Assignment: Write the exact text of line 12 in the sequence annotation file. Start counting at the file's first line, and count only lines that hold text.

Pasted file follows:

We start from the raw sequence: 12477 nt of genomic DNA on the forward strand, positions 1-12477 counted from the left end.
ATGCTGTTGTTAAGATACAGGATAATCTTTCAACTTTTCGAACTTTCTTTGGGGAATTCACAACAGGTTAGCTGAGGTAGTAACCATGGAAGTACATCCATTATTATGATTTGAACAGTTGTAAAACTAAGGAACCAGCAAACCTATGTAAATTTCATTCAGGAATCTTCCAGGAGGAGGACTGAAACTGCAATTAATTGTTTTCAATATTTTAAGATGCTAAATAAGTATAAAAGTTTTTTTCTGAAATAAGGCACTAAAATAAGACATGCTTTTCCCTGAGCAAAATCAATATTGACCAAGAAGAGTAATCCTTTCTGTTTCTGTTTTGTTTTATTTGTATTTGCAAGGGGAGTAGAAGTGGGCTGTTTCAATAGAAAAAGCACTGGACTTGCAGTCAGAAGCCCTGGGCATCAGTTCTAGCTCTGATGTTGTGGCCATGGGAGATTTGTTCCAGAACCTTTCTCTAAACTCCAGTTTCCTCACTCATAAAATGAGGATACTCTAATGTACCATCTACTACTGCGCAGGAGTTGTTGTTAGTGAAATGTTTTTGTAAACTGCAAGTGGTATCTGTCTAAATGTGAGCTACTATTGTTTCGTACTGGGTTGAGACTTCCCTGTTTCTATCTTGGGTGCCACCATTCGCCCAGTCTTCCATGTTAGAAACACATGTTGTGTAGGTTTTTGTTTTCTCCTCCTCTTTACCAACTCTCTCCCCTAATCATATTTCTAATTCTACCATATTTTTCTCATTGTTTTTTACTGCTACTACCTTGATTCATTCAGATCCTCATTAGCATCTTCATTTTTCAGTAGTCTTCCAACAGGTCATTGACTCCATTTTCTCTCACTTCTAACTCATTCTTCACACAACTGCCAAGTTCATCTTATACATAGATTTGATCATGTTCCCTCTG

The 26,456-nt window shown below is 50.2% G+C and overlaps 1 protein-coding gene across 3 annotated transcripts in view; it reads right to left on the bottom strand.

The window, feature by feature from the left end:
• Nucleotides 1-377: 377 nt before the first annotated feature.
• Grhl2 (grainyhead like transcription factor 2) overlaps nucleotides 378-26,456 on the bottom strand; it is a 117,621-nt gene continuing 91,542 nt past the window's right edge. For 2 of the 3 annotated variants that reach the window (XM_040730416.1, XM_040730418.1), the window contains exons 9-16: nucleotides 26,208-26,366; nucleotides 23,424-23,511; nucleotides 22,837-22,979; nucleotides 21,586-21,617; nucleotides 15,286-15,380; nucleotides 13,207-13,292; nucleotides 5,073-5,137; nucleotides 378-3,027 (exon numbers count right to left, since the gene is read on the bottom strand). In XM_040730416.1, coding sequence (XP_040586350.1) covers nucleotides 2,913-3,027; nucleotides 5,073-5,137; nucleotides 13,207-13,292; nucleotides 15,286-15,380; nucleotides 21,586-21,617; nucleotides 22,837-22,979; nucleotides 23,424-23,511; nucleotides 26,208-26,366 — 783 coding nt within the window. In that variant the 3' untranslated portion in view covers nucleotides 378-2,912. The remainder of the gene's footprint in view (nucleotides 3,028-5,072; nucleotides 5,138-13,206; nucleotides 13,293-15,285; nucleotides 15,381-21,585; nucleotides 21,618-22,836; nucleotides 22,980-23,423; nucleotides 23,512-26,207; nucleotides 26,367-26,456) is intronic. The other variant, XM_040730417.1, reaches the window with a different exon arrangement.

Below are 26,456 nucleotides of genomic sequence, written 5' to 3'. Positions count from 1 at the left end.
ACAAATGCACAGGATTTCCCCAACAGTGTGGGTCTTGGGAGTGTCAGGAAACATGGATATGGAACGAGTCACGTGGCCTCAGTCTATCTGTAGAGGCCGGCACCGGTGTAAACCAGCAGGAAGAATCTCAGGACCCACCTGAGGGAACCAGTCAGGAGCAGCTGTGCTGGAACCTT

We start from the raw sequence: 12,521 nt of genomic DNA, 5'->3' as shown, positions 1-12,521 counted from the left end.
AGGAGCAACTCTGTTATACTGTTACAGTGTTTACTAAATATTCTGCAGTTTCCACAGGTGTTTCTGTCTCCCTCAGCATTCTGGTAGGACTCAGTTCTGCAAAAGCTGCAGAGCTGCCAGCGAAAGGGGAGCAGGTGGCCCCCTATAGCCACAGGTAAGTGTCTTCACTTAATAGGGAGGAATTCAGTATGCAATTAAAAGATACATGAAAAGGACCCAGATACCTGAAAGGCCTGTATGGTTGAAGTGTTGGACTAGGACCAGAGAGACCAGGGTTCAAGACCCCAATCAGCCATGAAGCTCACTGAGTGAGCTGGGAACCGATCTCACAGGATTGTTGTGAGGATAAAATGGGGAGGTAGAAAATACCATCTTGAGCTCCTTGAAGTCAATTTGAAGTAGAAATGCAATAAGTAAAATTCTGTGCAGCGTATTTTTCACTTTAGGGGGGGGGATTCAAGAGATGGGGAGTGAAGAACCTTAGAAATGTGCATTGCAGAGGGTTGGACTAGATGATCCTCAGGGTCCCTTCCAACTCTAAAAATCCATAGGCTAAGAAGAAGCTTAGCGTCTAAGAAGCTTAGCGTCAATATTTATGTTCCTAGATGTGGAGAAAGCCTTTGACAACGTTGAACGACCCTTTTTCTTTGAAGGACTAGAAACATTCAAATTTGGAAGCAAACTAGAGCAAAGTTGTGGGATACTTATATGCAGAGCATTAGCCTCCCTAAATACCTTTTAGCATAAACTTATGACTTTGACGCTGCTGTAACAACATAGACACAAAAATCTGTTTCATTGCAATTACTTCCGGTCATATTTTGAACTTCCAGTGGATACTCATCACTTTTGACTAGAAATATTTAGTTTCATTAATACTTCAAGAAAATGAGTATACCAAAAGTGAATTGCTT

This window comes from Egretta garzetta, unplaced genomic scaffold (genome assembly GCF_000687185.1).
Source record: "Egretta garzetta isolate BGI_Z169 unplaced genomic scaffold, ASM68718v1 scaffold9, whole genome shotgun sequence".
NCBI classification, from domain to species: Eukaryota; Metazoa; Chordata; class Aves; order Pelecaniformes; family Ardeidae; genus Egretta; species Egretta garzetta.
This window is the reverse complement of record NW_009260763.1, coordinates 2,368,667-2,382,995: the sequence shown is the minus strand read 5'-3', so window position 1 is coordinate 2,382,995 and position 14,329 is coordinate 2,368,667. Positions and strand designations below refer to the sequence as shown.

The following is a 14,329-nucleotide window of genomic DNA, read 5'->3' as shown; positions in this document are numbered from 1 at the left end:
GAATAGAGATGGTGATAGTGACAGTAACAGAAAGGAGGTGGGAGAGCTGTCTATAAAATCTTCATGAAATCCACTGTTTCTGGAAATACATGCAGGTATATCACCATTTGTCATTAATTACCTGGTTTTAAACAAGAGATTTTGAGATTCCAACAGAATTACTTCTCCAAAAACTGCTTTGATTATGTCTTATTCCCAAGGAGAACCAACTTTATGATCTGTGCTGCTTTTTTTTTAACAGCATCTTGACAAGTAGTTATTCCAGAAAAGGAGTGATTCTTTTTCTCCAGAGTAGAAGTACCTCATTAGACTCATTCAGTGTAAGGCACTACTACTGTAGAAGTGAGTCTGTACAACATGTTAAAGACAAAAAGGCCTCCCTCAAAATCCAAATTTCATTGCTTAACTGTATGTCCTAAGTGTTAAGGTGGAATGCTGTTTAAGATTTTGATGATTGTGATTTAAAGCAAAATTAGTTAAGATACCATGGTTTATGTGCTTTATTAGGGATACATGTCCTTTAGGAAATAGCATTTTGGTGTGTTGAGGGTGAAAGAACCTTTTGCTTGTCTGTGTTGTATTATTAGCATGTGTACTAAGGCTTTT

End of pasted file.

Source record: "Egretta garzetta isolate BGI_Z169 unplaced genomic scaffold, ASM68718v1 scaffold9, whole genome shotgun sequence".